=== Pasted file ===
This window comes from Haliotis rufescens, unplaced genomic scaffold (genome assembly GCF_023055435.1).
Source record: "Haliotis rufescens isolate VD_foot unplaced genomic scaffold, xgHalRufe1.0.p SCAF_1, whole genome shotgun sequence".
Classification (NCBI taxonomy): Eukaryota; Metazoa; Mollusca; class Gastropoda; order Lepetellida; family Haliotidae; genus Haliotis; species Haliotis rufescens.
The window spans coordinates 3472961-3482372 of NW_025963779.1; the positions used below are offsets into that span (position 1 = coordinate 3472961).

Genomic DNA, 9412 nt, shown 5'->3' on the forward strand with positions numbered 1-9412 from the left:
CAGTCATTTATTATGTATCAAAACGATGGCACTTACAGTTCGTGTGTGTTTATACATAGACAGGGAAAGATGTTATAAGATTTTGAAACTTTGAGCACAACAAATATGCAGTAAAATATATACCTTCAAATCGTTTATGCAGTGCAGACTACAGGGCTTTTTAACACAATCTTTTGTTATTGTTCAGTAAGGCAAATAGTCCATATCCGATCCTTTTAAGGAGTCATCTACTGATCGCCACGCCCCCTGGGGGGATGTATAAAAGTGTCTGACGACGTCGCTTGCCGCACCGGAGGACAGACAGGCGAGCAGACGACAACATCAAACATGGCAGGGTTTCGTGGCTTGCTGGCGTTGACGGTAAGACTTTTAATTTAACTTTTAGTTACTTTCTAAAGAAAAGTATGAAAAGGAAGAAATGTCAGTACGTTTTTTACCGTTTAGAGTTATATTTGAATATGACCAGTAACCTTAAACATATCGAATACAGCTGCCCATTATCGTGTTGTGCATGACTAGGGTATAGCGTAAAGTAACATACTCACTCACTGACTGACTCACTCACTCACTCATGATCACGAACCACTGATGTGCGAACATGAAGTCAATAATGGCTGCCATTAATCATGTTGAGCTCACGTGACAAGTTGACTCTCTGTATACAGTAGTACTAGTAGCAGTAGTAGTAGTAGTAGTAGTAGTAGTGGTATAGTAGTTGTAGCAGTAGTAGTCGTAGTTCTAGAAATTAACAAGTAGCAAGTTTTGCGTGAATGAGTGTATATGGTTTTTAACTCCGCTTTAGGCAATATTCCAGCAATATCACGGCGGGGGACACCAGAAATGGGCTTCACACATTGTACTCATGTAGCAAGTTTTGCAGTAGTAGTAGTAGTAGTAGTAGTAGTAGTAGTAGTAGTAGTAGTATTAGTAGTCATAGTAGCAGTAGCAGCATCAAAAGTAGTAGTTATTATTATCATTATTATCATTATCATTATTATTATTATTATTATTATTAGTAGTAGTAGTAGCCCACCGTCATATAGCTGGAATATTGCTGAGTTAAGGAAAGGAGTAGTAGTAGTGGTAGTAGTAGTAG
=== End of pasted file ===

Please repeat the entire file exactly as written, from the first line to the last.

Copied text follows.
This window comes from Haliotis rufescens, unplaced genomic scaffold (genome assembly GCF_023055435.1).
Source record: "Haliotis rufescens isolate VD_foot unplaced genomic scaffold, xgHalRufe1.0.p SCAF_1, whole genome shotgun sequence".
Classification (NCBI taxonomy): Eukaryota; Metazoa; Mollusca; class Gastropoda; order Lepetellida; family Haliotidae; genus Haliotis; species Haliotis rufescens.
The window spans coordinates 3472961-3482372 of NW_025963779.1; the positions used below are offsets into that span (position 1 = coordinate 3472961).

Genomic DNA, 9412 nt, shown 5'->3' on the forward strand with positions numbered 1-9412 from the left:
CAGTCATTTATTATGTATCAAAACGATGGCACTTACAGTTCGTGTGTGTTTATACATAGACAGGGAAAGATGTTATAAGATTTTGAAACTTTGAGCACAACAAATATGCAGTAAAATATATACCTTCAAATCGTTTATGCAGTGCAGACTACAGGGCTTTTTAACACAATCTTTTGTTATTGTTCAGTAAGGCAAATAGTCCATATCCGATCCTTTTAAGGAGTCATCTACTGATCGCCACGCCCCCTGGGGGGATGTATAAAAGTGTCTGACGACGTCGCTTGCCGCACCGGAGGACAGACAGGCGAGCAGACGACAACATCAAACATGGCAGGGTTTCGTGGCTTGCTGGCGTTGACGGTAAGACTTTTAATTTAACTTTTAGTTACTTTCTAAAGAAAAGTATGAAAAGGAAGAAATGTCAGTACGTTTTTTACCGTTTAGAGTTATATTTGAATATGACCAGTAACCTTAAACATATCGAATACAGCTGCCCATTATCGTGTTGTGCATGACTAGGGTATAGCGTAAAGTAACATACTCACTCACTGACTGACTCACTCACTCACTCATGATCACGAACCACTGATGTGCGAACATGAAGTCAATAATGGCTGCCATTAATCATGTTGAGCTCACGTGACAAGTTGACTCTCTGTATACAGTAGTACTAGTAGCAGTAGTAGTAGTAGTAGTAGTAGTAGTGGTATAGTAGTTGTAGCAGTAGTAGTCGTAGTTCTAGAAATTAACAAGTAGCAAGTTTTGCGTGAATGAGTGTATATGGTTTTTAACTCCGCTTTAGGCAATATTCCAGCAATATCACGGCGGGGGACACCAGAAATGGGCTTCACACATTGTACTCATGTAGCAAGTTTTGCAGTAGTAGTAGTAGTAGTAGTAGTAGTAGTAGTAGTAGTAGTAGTATTAGTAGTCATAGTAGCAGTAGCAGCATCAAAAGTAGTAGTTATTATTATCATTATTATCATTATCATTATTATTATTATTATTATTATTAGTAGTAGTAGTAGCCCACCGTCATATAGCTGGAATATTGCTGAGTTAAGGAAAGGAGTAGTAGTAGTGGTAGTAGTAGTAG